The Games, presented by the Department of Veterans Affairs and Paralyzed Veterans of America, are open to all U.S. military veterans who use wheelchairs for sports competition due to spinal cord injuries, neurological conditions, amputations or other mobility impairments. The event will be co-hosted by the Hunter Holmes McGuire VA Medical Center and the Virginia Mid-Atlantic Chapter of Paralyzed Veterans of America.
“We’re thrilled to see the National Veterans Wheelchair Games return to Richmond after 31 years,” said Bill Lawson, national president of Paralyzed Veterans of America. “Adaptive sports play a crucial role in getting people back into life after serious injury, and the Wheelchair Games are often a life-changing experience for our athletes, representing a unique combination of competition, rehabilitation and fun.”
The Games are made possible through the support of national host sponsors, Altria Group, Invacare and UPS.
Competitive events will take place at the Greater Richmond Convention Center, Hanover Lanes Bowling Center, the Conservation Club of Virginia Inc. in Charles City, Sports Backers Stadium, Mary Munford Elementary School and Byrd Park. Games will include competitions in 17 different events such as swimming, basketball, table tennis, archery and wheelchair slalom, which is a timed obstacle course. The athletes compete in all events against others with similar athletic ability, competitive experience or age.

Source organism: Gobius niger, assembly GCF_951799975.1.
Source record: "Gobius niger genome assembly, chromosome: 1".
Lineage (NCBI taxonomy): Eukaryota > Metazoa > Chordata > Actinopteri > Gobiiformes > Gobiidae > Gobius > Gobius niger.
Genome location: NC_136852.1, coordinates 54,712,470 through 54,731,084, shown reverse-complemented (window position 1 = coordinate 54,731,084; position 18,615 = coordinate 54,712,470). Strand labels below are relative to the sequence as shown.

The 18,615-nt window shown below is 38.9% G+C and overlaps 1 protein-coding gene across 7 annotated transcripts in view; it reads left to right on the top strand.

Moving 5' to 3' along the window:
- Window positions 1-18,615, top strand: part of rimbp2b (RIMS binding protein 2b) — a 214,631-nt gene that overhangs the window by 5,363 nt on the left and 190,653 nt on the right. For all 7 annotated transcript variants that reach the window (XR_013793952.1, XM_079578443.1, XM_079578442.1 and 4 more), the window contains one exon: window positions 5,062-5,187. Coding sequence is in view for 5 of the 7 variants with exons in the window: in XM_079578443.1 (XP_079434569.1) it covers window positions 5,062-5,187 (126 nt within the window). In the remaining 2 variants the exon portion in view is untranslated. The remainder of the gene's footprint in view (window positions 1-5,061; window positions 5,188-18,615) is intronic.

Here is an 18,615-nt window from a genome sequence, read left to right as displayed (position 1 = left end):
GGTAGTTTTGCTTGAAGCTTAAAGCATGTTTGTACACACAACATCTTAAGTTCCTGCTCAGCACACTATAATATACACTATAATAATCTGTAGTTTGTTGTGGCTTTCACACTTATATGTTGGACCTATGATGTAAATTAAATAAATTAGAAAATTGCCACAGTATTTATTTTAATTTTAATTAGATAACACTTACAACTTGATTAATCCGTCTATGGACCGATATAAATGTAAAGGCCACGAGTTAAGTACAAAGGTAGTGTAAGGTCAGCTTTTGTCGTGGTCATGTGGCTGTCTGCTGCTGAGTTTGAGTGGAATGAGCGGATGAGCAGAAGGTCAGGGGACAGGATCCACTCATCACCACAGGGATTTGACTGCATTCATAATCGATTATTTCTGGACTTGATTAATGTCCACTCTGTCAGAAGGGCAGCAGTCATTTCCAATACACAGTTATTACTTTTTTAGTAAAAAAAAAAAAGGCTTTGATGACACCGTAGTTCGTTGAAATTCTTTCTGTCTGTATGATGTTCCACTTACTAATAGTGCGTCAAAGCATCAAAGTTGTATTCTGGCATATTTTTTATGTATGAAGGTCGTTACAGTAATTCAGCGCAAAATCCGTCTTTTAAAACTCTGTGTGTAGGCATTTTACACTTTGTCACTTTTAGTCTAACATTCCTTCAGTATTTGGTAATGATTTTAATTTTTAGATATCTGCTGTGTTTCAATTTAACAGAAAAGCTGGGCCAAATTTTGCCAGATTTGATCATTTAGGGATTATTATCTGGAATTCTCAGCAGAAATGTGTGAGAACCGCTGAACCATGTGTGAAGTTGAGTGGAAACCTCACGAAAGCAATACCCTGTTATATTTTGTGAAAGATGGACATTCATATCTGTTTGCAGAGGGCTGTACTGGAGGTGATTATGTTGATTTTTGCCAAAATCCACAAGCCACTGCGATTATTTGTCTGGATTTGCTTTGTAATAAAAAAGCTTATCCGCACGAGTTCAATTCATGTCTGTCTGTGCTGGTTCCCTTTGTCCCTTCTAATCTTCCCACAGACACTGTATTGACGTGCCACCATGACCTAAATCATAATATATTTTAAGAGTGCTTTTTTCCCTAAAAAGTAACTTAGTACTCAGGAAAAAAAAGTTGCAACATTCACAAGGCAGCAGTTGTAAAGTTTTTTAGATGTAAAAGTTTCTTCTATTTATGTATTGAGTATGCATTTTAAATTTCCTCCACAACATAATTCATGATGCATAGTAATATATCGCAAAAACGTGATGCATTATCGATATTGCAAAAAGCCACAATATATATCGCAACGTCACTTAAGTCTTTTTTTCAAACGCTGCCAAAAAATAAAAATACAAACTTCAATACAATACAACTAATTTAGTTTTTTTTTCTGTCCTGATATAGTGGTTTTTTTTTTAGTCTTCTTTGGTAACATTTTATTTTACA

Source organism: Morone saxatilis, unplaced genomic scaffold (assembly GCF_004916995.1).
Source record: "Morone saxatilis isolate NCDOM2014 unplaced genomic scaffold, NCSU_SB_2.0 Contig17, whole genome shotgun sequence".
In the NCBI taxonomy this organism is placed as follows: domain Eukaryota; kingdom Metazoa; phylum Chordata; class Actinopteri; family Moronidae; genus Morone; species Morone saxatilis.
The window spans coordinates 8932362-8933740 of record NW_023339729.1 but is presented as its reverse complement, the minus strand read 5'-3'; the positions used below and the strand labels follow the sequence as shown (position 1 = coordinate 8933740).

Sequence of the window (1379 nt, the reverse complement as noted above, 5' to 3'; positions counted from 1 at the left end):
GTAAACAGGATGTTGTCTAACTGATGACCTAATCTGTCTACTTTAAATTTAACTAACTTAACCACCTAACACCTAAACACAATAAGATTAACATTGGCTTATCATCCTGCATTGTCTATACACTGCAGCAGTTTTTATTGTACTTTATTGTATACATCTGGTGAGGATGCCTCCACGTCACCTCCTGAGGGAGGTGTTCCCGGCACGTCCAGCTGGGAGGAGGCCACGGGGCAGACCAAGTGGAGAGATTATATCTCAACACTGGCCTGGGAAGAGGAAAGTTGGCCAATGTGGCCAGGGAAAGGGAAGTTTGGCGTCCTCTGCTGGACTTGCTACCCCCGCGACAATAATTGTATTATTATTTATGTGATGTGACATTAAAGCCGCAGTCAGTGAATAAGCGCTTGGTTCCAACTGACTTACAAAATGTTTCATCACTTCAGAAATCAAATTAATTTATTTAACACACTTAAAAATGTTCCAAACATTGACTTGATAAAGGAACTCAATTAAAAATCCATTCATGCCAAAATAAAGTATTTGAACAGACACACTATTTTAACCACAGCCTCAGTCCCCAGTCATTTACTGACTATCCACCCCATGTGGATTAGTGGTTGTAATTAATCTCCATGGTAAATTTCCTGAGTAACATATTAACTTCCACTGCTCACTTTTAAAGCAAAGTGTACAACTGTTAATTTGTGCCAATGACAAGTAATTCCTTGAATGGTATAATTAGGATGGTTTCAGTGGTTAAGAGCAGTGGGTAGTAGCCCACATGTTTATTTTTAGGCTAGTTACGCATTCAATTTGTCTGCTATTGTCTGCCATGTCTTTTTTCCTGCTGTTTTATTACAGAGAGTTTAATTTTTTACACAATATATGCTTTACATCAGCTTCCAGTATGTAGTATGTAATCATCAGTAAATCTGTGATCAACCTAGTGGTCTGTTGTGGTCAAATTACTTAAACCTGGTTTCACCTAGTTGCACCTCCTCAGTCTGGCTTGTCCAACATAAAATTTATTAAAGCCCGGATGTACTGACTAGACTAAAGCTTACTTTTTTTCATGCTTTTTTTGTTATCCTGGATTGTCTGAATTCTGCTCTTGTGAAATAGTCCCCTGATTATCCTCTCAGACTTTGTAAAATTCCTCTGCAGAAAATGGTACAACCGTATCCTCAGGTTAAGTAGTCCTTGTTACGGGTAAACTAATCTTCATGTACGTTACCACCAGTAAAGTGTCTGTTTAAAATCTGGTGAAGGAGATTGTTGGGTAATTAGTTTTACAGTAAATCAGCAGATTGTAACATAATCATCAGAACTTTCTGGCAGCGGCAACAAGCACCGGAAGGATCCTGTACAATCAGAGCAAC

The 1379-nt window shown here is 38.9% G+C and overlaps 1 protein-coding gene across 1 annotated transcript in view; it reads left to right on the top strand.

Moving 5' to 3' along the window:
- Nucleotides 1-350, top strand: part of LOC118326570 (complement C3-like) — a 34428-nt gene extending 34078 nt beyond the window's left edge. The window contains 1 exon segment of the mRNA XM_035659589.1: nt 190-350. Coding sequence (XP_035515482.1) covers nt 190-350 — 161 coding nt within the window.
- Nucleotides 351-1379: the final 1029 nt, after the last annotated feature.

In addition to the competitions and the opening and closing ceremonies, the Games will include a “Kids Day at the Games” on Friday, June 29, at Sports Backers Stadium. Local children with disabilities will have the opportunity to interact with the athletes, participate in sporting events, and watch veterans compete.
Veterans interested in competing may download the registration packet from the Games’ website at www.wheelchairgames.va.gov; or contact Marlene Pratt at 804/675-5000, Ext. 3969, or Kristin Windon at 804/675-5002. The deadline for interested athletes to complete their registration is April 15.